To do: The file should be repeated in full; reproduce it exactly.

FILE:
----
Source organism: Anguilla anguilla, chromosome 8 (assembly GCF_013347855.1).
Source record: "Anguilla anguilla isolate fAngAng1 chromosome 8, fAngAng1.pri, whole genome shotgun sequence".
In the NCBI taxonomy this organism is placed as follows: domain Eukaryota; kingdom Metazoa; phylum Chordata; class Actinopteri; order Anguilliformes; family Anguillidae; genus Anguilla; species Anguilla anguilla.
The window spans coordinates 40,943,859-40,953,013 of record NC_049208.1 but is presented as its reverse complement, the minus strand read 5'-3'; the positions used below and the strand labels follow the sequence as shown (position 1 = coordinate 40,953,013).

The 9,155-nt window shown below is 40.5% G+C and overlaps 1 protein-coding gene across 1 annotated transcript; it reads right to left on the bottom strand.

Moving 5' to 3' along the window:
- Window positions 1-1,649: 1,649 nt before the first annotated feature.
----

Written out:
Source organism: Anguilla anguilla, chromosome 8 (assembly GCF_013347855.1).
Source record: "Anguilla anguilla isolate fAngAng1 chromosome 8, fAngAng1.pri, whole genome shotgun sequence".
In the NCBI taxonomy this organism is placed as follows: domain Eukaryota; kingdom Metazoa; phylum Chordata; class Actinopteri; order Anguilliformes; family Anguillidae; genus Anguilla; species Anguilla anguilla.
The window spans coordinates 40,943,859-40,953,013 of record NC_049208.1 but is presented as its reverse complement, the minus strand read 5'-3'; the positions used below and the strand labels follow the sequence as shown (position 1 = coordinate 40,953,013).

The 9,155-nt window shown below is 40.5% G+C and overlaps 1 protein-coding gene across 1 annotated transcript; it reads right to left on the bottom strand.

Moving 5' to 3' along the window:
- Window positions 1-1,649: 1,649 nt before the first annotated feature.